History of the Internet
- ArticlesandContent.com (CIRCA 2005)
- Oct 8, 2021 (written 2005)
Our society now relies on computers and the Internet so much so that, if they were gone, we would be in a panic trying to figure out how to live without them once again (or for the first time for some of us).
It would also mean ruin for many small businesses that do business exclusively through this method of communication. Like numerous inventions before it, the Internet has enabled our society to grow and prosper in many new ways since its inception.
The question of who actually invented the Internet is a tricky one, since it spawned from several separate programs that were invented and in use by different governments and government organizations. As it was, in the United States anyway, commercial use of the Internet was banned and its only use was for university and government personnel to communicate, research, and learn. The Internet has a rich technical history that was born from many different parts. However, since most of us aren’t that technical, here is an overview of the Internet from when it came about to how we know it today.
In the beginning, there was the ARPANET and, around the same time, NSFNet. The ARPANET, since it was government funded, was used primarily by the military, learning institutions, and government funded research facilities. In the early 1980s the National Science Foundation began its own research to build a better system that would replace the ARPANET. This research led them to the construction of the NSFNet, which used the first Wide Area Network (WAN) to send communication between computers. The ARPANET and the NSFNet together became know as the Internet.
In 1991 those working at the University of Minnesota developed a “Gopher” system. Gopher was an easy to navigate menu system that required only a click of the mouse for a person to find the menu selection they wanted. This is important because before this system was created those who wanted to use the Internet had to learn a very complex structure to find what they where looking for. The Gopher system was such a great addition to this technology that 10,000 like it had popped up around the world within just a few short years and it inspired new innovations in the industry.
People researching the Gopher menu technology at the University of Nevada at Reno decided to expand on this new system. They used the idea of Gopher menus to build VERONICA (an acronym for Very Easy Rodent-Oriented Netwide Index to Computerized Archives), which was an index of all the Gopher menus around the world that you could search to find the one you wanted. VERONICA used a spider to crawl these Gopher menus and collect links for the index. This made all available Gopher systems accessible to an individual at the same time. VERONICA was what we know now as a search engine, although the search engines of today are more complex in how they spider websites.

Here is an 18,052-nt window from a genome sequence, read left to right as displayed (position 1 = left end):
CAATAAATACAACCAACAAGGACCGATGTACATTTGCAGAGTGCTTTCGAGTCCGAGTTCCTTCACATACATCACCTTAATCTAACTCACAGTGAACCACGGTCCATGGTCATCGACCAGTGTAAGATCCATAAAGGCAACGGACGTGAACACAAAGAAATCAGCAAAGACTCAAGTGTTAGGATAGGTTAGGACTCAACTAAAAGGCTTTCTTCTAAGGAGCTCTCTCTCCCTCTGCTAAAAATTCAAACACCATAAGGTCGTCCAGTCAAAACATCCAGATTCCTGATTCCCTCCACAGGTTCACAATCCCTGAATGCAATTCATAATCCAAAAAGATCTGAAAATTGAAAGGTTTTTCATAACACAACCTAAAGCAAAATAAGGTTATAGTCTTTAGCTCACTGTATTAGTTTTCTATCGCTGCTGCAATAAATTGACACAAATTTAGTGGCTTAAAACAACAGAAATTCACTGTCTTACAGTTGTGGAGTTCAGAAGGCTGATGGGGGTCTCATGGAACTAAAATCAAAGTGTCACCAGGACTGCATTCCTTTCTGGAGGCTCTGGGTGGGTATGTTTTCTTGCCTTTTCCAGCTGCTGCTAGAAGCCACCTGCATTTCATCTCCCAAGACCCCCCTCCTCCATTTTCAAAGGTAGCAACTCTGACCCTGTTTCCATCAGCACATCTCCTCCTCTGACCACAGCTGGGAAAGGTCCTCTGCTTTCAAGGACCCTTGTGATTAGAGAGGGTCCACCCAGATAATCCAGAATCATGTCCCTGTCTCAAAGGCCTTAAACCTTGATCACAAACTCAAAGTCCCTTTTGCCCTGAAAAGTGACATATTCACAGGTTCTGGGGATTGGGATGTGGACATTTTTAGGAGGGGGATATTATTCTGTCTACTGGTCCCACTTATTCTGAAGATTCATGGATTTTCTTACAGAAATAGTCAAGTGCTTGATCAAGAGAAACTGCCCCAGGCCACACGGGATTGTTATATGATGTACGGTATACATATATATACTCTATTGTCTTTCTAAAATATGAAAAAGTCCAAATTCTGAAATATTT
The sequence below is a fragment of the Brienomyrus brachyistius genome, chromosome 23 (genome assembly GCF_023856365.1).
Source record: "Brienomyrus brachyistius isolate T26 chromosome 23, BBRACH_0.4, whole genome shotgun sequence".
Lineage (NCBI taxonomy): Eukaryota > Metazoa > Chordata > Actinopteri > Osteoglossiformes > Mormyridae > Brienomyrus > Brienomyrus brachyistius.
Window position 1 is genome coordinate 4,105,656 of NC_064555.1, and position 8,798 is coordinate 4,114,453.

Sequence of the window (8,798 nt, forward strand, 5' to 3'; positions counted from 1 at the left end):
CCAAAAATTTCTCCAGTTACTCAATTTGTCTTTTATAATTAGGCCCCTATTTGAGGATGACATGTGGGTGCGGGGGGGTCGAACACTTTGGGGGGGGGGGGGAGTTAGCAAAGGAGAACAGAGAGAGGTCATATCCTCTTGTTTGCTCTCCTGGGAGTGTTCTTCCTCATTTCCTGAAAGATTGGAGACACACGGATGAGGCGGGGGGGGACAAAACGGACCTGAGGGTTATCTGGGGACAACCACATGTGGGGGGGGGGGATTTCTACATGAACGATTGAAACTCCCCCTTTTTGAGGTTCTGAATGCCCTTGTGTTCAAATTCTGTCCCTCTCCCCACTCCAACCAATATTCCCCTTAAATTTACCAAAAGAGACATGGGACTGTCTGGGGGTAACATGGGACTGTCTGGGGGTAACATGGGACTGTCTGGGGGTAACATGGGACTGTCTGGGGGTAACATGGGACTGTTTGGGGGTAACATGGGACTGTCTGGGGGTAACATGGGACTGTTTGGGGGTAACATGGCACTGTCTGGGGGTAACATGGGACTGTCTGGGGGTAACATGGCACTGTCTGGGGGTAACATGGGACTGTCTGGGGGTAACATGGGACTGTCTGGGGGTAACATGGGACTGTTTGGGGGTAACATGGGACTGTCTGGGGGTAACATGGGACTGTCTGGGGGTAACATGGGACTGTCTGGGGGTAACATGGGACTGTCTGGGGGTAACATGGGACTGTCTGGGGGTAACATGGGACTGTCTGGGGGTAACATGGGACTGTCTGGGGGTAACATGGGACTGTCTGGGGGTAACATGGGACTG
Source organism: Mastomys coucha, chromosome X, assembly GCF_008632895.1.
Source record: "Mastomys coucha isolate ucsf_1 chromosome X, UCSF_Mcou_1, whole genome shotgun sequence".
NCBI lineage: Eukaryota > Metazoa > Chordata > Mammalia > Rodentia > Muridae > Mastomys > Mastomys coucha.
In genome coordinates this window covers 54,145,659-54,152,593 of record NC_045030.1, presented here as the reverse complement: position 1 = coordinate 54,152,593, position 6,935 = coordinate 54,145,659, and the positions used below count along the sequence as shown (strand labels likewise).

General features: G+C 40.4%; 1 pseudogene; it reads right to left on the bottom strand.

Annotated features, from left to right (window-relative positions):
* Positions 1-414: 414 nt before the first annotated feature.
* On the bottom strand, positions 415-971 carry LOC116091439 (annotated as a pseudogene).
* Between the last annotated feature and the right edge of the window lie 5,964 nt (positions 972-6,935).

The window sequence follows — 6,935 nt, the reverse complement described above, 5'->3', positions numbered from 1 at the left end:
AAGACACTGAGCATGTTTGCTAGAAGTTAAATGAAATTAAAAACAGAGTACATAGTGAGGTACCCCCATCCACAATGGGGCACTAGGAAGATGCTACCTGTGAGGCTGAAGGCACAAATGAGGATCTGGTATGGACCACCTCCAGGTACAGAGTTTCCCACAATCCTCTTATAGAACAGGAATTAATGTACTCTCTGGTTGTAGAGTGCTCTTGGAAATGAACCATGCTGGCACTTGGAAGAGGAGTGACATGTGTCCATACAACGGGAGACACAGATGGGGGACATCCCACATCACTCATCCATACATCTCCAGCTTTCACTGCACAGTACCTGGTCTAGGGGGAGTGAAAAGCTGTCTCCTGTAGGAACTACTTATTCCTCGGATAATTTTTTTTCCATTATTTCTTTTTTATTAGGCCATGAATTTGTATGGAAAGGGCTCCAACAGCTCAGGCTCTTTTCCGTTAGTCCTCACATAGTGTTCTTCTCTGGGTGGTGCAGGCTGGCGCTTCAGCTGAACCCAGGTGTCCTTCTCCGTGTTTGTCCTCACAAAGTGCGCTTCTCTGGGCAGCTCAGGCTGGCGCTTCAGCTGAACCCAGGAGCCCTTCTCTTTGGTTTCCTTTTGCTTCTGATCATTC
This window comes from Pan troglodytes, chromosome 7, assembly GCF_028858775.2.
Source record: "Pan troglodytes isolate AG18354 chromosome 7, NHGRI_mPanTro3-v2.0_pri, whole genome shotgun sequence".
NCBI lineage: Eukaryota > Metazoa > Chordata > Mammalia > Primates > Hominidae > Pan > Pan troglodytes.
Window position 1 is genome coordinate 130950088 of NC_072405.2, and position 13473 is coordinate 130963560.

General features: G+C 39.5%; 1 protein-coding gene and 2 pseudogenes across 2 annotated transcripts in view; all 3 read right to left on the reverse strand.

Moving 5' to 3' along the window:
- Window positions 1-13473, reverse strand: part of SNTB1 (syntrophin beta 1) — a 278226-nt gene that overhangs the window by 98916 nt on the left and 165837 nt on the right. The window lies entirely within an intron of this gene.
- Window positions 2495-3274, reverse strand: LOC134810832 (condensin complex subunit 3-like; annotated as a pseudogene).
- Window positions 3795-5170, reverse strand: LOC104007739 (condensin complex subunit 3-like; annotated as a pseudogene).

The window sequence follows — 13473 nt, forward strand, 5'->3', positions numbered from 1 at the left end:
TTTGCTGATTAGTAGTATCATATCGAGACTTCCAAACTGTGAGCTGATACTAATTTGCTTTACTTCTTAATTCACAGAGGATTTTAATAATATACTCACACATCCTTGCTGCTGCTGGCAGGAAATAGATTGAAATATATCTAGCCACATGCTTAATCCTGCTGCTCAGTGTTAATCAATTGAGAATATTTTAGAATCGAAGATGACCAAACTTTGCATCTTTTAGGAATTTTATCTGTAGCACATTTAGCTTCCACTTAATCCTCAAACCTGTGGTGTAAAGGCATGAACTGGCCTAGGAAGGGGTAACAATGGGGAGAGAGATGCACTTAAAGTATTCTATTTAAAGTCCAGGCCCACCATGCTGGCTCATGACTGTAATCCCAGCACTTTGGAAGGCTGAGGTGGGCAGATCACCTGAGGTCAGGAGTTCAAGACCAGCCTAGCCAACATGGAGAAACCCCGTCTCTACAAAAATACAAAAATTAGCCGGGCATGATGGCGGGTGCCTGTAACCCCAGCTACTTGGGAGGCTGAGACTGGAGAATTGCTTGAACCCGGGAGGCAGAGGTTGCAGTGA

Although there were many technological advances in the late 1970s and throughout the 1980s, it would still take until 1992 for ARPANET and NSFNet to get their first real competition and for the first dial-up Internet Service Provider to become available. That competition was the company called Delphi. Delphi, being the first commercial online service accessible to regular subscribers across the nation, unveiled e-mail access in July 1992 and full Internet access in November 1992.
Having a dial-up ISP made accessing the Internet more affordable for others besides government, universities, and large companies. Once the leaders in Internet technology, by 1990 ARPANET was pretty much wiped out and the same thing happened to NSFNet by 1994 as the two companies just could not keep up with new, competing technologies. It was also around this time that any remaining commercial restrictions that were still in place regarding the Internet were brought to an end.
By 1995 the Internet Service Provider fight had grown with America Online, Prodigy, and CompuServ all entering the ring. This brought good things for consumers, as each of these companies was competing for their money. Many started offering slightly lower prices or better services, such as message boards and chat rooms to connect with other users, free web pages, and additional screen names allotted to each subscriber. Over time, as the big providers had to keep prices around the $20-$25 mark to keep up with all of their extras, it opened the door for “bare bones” providers (think PeoplePC) to sweep many customers away with cheap prices in exchange for Internet-only access.
This was strengthened by the fact that now, instead of regular dial-up, high-speed dial-up and cable or DSL modems were being introduced into people’s homes. Once reserved for learning institutions, big corporations, and government facilities, high-speed Internet access was being offered in large cities across the nation for regular consumers. Since this made dial-up less appealing, it began to drive down the cost (which has been as low as $6 per month during promotional specials) and open up the world of the Internet for even those who could not afford it at $20+ a month.
As it stands now, the Internet is a part of our everyday lives. Many people run small businesses from their own home, and we use it to keep in contact with friends and relatives on a regular basis. We can use the World Wide Web to research and learn new information, or to build our own personal web page or blog. In just a few short decades the Internet and its systems have grown to mammoth proportions in our society both socially and economically. It makes one wonder what is next for this amazing technology. No matter what the answer to that question may be, we know that no matter what comes next, using this technology will make connecting with people, accessing needed information, or running a small business easier for many.